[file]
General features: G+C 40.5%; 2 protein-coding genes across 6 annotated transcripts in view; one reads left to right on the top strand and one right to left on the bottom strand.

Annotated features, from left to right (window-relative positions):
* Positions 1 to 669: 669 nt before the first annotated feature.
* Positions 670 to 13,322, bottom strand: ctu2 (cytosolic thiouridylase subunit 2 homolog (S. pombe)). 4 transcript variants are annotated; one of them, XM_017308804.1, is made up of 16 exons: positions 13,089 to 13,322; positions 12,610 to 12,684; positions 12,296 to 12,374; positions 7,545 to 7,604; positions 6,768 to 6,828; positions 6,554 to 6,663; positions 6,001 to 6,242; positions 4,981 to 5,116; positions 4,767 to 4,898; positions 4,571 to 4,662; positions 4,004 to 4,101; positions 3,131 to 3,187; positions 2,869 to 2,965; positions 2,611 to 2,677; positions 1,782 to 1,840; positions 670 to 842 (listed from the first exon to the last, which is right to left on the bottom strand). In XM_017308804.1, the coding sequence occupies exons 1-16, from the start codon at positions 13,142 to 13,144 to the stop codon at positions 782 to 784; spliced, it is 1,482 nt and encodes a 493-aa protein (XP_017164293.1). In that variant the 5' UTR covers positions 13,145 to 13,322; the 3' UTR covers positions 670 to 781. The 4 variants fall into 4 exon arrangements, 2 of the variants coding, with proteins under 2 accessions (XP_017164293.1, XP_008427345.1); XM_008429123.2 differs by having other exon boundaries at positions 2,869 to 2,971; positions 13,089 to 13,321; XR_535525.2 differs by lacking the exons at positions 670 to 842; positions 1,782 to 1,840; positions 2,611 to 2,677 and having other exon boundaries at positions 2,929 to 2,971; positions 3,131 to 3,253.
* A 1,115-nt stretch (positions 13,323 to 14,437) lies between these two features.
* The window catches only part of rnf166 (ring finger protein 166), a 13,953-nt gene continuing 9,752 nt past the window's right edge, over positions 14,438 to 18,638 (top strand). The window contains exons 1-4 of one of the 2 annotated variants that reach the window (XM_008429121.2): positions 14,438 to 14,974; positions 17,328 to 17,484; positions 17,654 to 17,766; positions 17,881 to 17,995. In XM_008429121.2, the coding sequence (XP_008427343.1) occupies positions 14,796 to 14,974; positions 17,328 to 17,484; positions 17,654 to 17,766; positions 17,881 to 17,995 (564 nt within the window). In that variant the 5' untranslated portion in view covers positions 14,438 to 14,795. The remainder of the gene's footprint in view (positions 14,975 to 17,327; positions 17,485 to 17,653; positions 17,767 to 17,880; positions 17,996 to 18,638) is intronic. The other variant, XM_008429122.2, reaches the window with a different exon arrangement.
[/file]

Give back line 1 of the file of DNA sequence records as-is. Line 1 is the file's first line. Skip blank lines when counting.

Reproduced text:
General features: G+C 40.5%; 2 protein-coding genes across 6 annotated transcripts in view; one reads left to right on the top strand and one right to left on the bottom strand.